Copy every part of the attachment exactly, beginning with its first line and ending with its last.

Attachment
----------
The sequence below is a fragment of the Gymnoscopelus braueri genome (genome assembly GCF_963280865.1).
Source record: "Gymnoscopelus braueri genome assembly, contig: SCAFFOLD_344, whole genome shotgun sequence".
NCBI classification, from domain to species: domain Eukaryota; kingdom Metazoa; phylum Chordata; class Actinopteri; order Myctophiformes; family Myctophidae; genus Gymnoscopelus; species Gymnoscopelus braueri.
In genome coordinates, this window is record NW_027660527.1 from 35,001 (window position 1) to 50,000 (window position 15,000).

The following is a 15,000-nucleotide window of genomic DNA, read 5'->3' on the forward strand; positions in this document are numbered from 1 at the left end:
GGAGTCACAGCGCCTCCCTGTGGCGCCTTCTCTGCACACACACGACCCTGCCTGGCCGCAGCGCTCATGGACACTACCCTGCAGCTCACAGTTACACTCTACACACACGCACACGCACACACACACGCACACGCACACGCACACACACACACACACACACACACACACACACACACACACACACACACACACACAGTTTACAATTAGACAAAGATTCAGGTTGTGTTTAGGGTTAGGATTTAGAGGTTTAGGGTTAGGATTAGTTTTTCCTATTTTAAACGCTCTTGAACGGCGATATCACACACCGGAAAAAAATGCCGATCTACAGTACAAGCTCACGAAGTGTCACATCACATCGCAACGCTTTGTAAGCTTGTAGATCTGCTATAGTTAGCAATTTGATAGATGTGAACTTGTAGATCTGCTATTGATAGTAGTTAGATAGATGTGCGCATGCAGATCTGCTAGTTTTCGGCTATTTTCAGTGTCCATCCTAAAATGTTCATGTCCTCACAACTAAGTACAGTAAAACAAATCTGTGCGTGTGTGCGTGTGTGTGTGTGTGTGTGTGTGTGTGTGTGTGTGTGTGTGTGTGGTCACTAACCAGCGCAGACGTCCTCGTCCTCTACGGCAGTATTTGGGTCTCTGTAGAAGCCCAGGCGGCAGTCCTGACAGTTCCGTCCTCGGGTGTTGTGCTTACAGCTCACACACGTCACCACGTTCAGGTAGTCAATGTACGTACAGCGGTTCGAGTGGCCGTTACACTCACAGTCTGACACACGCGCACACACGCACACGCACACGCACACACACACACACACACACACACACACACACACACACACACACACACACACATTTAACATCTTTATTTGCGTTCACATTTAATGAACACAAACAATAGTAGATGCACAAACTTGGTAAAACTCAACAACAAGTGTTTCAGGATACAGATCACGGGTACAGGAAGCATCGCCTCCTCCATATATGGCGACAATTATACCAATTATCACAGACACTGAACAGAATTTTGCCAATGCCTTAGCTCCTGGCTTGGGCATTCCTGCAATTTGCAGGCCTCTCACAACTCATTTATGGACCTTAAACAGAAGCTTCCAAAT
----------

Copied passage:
The sequence below is a fragment of the Gymnoscopelus braueri genome (genome assembly GCF_963280865.1).
Source record: "Gymnoscopelus braueri genome assembly, contig: SCAFFOLD_344, whole genome shotgun sequence".
NCBI classification, from domain to species: domain Eukaryota; kingdom Metazoa; phylum Chordata; class Actinopteri; order Myctophiformes; family Myctophidae; genus Gymnoscopelus; species Gymnoscopelus braueri.
In genome coordinates, this window is record NW_027660527.1 from 35,001 (window position 1) to 50,000 (window position 15,000).

The following is a 15,000-nucleotide window of genomic DNA, read 5'->3' on the forward strand; positions in this document are numbered from 1 at the left end:
GGAGTCACAGCGCCTCCCTGTGGCGCCTTCTCTGCACACACACGACCCTGCCTGGCCGCAGCGCTCATGGACACTACCCTGCAGCTCACAGTTACACTCTACACACACGCACACGCACACACACACGCACACGCACACGCACACACACACACACACACACACACACACACACACACACACACACACACACACACAGTTTACAATTAGACAAAGATTCAGGTTGTGTTTAGGGTTAGGATTTAGAGGTTTAGGGTTAGGATTAGTTTTTCCTATTTTAAACGCTCTTGAACGGCGATATCACACACCGGAAAAAAATGCCGATCTACAGTACAAGCTCACGAAGTGTCACATCACATCGCAACGCTTTGTAAGCTTGTAGATCTGCTATAGTTAGCAATTTGATAGATGTGAACTTGTAGATCTGCTATTGATAGTAGTTAGATAGATGTGCGCATGCAGATCTGCTAGTTTTCGGCTATTTTCAGTGTCCATCCTAAAATGTTCATGTCCTCACAACTAAGTACAGTAAAACAAATCTGTGCGTGTGTGCGTGTGTGTGTGTGTGTGTGTGTGTGTGTGTGTGTGTGTGTGTGTGGTCACTAACCAGCGCAGACGTCCTCGTCCTCTACGGCAGTATTTGGGTCTCTGTAGAAGCCCAGGCGGCAGTCCTGACAGTTCCGTCCTCGGGTGTTGTGCTTACAGCTCACACACGTCACCACGTTCAGGTAGTCAATGTACGTACAGCGGTTCGAGTGGCCGTTACACTCACAGTCTGACACACGCGCACACACGCACACGCACACGCACACACACACACACACACACACACACACACACACACACACACACACACACACATTTAACATCTTTATTTGCGTTCACATTTAATGAACACAAACAATAGTAGATGCACAAACTTGGTAAAACTCAACAACAAGTGTTTCAGGATACAGATCACGGGTACAGGAAGCATCGCCTCCTCCATATATGGCGACAATTATACCAATTATCACAGACACTGAACAGAATTTTGCCAATGCCTTAGCTCCTGGCTTGGGCATTCCTGCAATTTGCAGGCCTCTCACAACTCATTTATGGACCTTAAACAGAAGCTTCCAAAT